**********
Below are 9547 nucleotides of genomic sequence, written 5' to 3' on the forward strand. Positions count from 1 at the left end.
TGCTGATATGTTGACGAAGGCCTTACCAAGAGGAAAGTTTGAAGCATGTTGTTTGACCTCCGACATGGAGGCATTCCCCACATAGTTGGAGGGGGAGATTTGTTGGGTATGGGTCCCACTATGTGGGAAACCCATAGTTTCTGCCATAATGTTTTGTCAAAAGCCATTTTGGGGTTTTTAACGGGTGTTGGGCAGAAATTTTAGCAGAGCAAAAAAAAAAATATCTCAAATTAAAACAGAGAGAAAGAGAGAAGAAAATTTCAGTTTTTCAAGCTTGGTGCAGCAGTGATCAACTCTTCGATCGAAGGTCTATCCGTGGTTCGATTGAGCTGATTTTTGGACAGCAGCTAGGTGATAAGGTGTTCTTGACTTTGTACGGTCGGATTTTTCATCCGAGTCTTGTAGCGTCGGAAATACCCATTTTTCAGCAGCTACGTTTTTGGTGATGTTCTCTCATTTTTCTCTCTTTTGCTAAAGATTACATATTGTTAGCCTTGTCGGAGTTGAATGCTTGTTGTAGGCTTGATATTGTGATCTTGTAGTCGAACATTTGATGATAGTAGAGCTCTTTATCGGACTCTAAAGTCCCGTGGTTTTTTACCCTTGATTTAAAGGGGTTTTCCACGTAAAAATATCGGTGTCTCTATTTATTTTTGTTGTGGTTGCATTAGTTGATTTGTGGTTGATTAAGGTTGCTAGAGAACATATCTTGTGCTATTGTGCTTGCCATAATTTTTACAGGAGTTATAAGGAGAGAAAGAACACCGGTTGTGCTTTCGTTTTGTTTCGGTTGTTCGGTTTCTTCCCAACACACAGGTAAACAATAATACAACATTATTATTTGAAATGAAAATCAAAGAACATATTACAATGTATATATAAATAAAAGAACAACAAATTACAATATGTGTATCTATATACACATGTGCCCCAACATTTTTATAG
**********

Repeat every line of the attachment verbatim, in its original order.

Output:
Below are 9547 nucleotides of genomic sequence, written 5' to 3' on the forward strand. Positions count from 1 at the left end.
TGCTGATATGTTGACGAAGGCCTTACCAAGAGGAAAGTTTGAAGCATGTTGTTTGACCTCCGACATGGAGGCATTCCCCACATAGTTGGAGGGGGAGATTTGTTGGGTATGGGTCCCACTATGTGGGAAACCCATAGTTTCTGCCATAATGTTTTGTCAAAAGCCATTTTGGGGTTTTTAACGGGTGTTGGGCAGAAATTTTAGCAGAGCAAAAAAAAAAATATCTCAAATTAAAACAGAGAGAAAGAGAGAAGAAAATTTCAGTTTTTCAAGCTTGGTGCAGCAGTGATCAACTCTTCGATCGAAGGTCTATCCGTGGTTCGATTGAGCTGATTTTTGGACAGCAGCTAGGTGATAAGGTGTTCTTGACTTTGTACGGTCGGATTTTTCATCCGAGTCTTGTAGCGTCGGAAATACCCATTTTTCAGCAGCTACGTTTTTGGTGATGTTCTCTCATTTTTCTCTCTTTTGCTAAAGATTACATATTGTTAGCCTTGTCGGAGTTGAATGCTTGTTGTAGGCTTGATATTGTGATCTTGTAGTCGAACATTTGATGATAGTAGAGCTCTTTATCGGACTCTAAAGTCCCGTGGTTTTTTACCCTTGATTTAAAGGGGTTTTCCACGTAAAAATATCGGTGTCTCTATTTATTTTTGTTGTGGTTGCATTAGTTGATTTGTGGTTGATTAAGGTTGCTAGAGAACATATCTTGTGCTATTGTGCTTGCCATAATTTTTACAGGAGTTATAAGGAGAGAAAGAACACCGGTTGTGCTTTCGTTTTGTTTCGGTTGTTCGGTTTCTTCCCAACACACAGGTAAACAATAATACAACATTATTATTTGAAATGAAAATCAAAGAACATATTACAATGTATATATAAATAAAAGAACAACAAATTACAATATGTGTATCTATATACACATGTGCCCCAACATTTTTATAG